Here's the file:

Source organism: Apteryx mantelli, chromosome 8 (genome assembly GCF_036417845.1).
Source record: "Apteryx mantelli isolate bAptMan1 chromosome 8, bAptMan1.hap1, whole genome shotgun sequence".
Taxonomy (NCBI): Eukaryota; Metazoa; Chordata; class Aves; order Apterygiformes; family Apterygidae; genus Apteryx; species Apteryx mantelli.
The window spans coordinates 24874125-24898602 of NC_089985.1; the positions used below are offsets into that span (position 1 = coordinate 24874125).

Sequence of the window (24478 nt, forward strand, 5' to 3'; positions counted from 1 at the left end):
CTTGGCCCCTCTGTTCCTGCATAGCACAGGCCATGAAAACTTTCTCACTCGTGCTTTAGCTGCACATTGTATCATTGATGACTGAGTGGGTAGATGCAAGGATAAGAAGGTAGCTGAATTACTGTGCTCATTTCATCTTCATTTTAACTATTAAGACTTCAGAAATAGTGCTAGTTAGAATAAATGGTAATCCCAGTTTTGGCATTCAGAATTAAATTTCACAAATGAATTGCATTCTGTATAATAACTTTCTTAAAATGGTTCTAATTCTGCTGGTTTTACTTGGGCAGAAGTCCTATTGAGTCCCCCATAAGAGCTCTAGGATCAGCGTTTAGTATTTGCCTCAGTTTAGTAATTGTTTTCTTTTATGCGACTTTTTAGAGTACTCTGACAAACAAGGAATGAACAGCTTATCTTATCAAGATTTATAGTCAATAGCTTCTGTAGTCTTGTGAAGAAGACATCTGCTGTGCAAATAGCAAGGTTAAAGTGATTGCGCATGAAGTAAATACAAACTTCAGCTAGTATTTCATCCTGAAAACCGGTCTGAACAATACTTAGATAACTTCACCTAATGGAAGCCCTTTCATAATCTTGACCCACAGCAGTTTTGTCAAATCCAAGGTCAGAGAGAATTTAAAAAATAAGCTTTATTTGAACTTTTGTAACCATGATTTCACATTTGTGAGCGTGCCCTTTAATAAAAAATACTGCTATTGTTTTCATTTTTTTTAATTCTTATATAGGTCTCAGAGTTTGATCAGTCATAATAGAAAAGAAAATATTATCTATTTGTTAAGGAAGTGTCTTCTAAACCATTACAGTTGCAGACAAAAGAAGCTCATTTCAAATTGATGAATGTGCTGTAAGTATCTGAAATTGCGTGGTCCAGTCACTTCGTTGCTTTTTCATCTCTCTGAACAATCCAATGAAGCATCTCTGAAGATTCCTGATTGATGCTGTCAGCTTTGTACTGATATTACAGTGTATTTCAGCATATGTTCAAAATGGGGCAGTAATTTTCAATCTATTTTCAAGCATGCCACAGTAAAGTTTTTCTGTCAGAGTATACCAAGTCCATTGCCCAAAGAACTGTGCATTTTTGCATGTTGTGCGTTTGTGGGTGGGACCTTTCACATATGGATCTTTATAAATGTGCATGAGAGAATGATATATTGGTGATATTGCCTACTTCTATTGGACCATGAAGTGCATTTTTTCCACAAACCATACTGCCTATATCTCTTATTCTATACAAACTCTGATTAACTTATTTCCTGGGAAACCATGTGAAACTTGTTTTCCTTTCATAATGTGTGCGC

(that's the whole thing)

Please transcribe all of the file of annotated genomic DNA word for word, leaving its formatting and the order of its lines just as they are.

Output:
Source organism: Apteryx mantelli, chromosome 8 (genome assembly GCF_036417845.1).
Source record: "Apteryx mantelli isolate bAptMan1 chromosome 8, bAptMan1.hap1, whole genome shotgun sequence".
Taxonomy (NCBI): Eukaryota; Metazoa; Chordata; class Aves; order Apterygiformes; family Apterygidae; genus Apteryx; species Apteryx mantelli.
The window spans coordinates 24874125-24898602 of NC_089985.1; the positions used below are offsets into that span (position 1 = coordinate 24874125).

Sequence of the window (24478 nt, forward strand, 5' to 3'; positions counted from 1 at the left end):
CTTGGCCCCTCTGTTCCTGCATAGCACAGGCCATGAAAACTTTCTCACTCGTGCTTTAGCTGCACATTGTATCATTGATGACTGAGTGGGTAGATGCAAGGATAAGAAGGTAGCTGAATTACTGTGCTCATTTCATCTTCATTTTAACTATTAAGACTTCAGAAATAGTGCTAGTTAGAATAAATGGTAATCCCAGTTTTGGCATTCAGAATTAAATTTCACAAATGAATTGCATTCTGTATAATAACTTTCTTAAAATGGTTCTAATTCTGCTGGTTTTACTTGGGCAGAAGTCCTATTGAGTCCCCCATAAGAGCTCTAGGATCAGCGTTTAGTATTTGCCTCAGTTTAGTAATTGTTTTCTTTTATGCGACTTTTTAGAGTACTCTGACAAACAAGGAATGAACAGCTTATCTTATCAAGATTTATAGTCAATAGCTTCTGTAGTCTTGTGAAGAAGACATCTGCTGTGCAAATAGCAAGGTTAAAGTGATTGCGCATGAAGTAAATACAAACTTCAGCTAGTATTTCATCCTGAAAACCGGTCTGAACAATACTTAGATAACTTCACCTAATGGAAGCCCTTTCATAATCTTGACCCACAGCAGTTTTGTCAAATCCAAGGTCAGAGAGAATTTAAAAAATAAGCTTTATTTGAACTTTTGTAACCATGATTTCACATTTGTGAGCGTGCCCTTTAATAAAAAATACTGCTATTGTTTTCATTTTTTTTAATTCTTATATAGGTCTCAGAGTTTGATCAGTCATAATAGAAAAGAAAATATTATCTATTTGTTAAGGAAGTGTCTTCTAAACCATTACAGTTGCAGACAAAAGAAGCTCATTTCAAATTGATGAATGTGCTGTAAGTATCTGAAATTGCGTGGTCCAGTCACTTCGTTGCTTTTTCATCTCTCTGAACAATCCAATGAAGCATCTCTGAAGATTCCTGATTGATGCTGTCAGCTTTGTACTGATATTACAGTGTATTTCAGCATATGTTCAAAATGGGGCAGTAATTTTCAATCTATTTTCAAGCATGCCACAGTAAAGTTTTTCTGTCAGAGTATACCAAGTCCATTGCCCAAAGAACTGTGCATTTTTGCATGTTGTGCGTTTGTGGGTGGGACCTTTCACATATGGATCTTTATAAATGTGCATGAGAGAATGATATATTGGTGATATTGCCTACTTCTATTGGACCATGAAGTGCATTTTTTCCACAAACCATACTGCCTATATCTCTTATTCTATACAAACTCTGATTAACTTATTTCCTGGGAAACCATGTGAAACTTGTTTTCCTTTCATAATGTGTGCGC